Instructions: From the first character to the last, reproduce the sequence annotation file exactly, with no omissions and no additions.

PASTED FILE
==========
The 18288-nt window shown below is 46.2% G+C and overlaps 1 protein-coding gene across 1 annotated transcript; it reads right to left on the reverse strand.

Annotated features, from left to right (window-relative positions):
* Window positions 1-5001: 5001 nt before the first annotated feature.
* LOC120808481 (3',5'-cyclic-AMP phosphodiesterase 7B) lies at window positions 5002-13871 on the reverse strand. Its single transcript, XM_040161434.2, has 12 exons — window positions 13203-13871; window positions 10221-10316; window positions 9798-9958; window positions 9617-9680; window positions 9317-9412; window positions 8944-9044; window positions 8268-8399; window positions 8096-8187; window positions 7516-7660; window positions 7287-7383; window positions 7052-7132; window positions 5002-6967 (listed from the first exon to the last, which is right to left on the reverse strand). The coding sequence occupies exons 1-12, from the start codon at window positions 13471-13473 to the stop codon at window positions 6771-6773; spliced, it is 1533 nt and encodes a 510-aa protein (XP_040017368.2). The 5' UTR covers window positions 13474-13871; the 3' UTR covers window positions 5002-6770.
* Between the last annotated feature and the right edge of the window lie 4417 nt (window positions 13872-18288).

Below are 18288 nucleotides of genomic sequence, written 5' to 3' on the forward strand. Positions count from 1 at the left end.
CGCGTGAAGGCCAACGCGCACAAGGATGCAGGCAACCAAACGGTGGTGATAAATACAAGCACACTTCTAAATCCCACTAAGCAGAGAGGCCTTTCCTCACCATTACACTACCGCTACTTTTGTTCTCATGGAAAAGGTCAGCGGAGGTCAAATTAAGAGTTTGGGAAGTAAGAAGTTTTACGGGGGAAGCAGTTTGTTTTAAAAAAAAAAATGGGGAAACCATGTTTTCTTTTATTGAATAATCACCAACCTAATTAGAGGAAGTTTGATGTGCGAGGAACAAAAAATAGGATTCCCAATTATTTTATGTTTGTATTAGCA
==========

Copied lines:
The 18288-nt window shown below is 46.2% G+C and overlaps 1 protein-coding gene across 1 annotated transcript; it reads right to left on the reverse strand.

Annotated features, from left to right (window-relative positions):
* Window positions 1-5001: 5001 nt before the first annotated feature.
* LOC120808481 (3',5'-cyclic-AMP phosphodiesterase 7B) lies at window positions 5002-13871 on the reverse strand. Its single transcript, XM_040161434.2, has 12 exons — window positions 13203-13871; window positions 10221-10316; window positions 9798-9958; window positions 9617-9680; window positions 9317-9412; window positions 8944-9044; window positions 8268-8399; window positions 8096-8187; window positions 7516-7660; window positions 7287-7383; window positions 7052-7132; window positions 5002-6967 (listed from the first exon to the last, which is right to left on the reverse strand). The coding sequence occupies exons 1-12, from the start codon at window positions 13471-13473 to the stop codon at window positions 6771-6773; spliced, it is 1533 nt and encodes a 510-aa protein (XP_040017368.2). The 5' UTR covers window positions 13474-13871; the 3' UTR covers window positions 5002-6770.
* Between the last annotated feature and the right edge of the window lie 4417 nt (window positions 13872-18288).

Below are 18288 nucleotides of genomic sequence, written 5' to 3' on the forward strand. Positions count from 1 at the left end.
CGCGTGAAGGCCAACGCGCACAAGGATGCAGGCAACCAAACGGTGGTGATAAATACAAGCACACTTCTAAATCCCACTAAGCAGAGAGGCCTTTCCTCACCATTACACTACCGCTACTTTTGTTCTCATGGAAAAGGTCAGCGGAGGTCAAATTAAGAGTTTGGGAAGTAAGAAGTTTTACGGGGGAAGCAGTTTGTTTTAAAAAAAAAAATGGGGAAACCATGTTTTCTTTTATTGAATAATCACCAACCTAATTAGAGGAAGTTTGATGTGCGAGGAACAAAAAATAGGATTCCCAATTATTTTATGTTTGTATTAGCA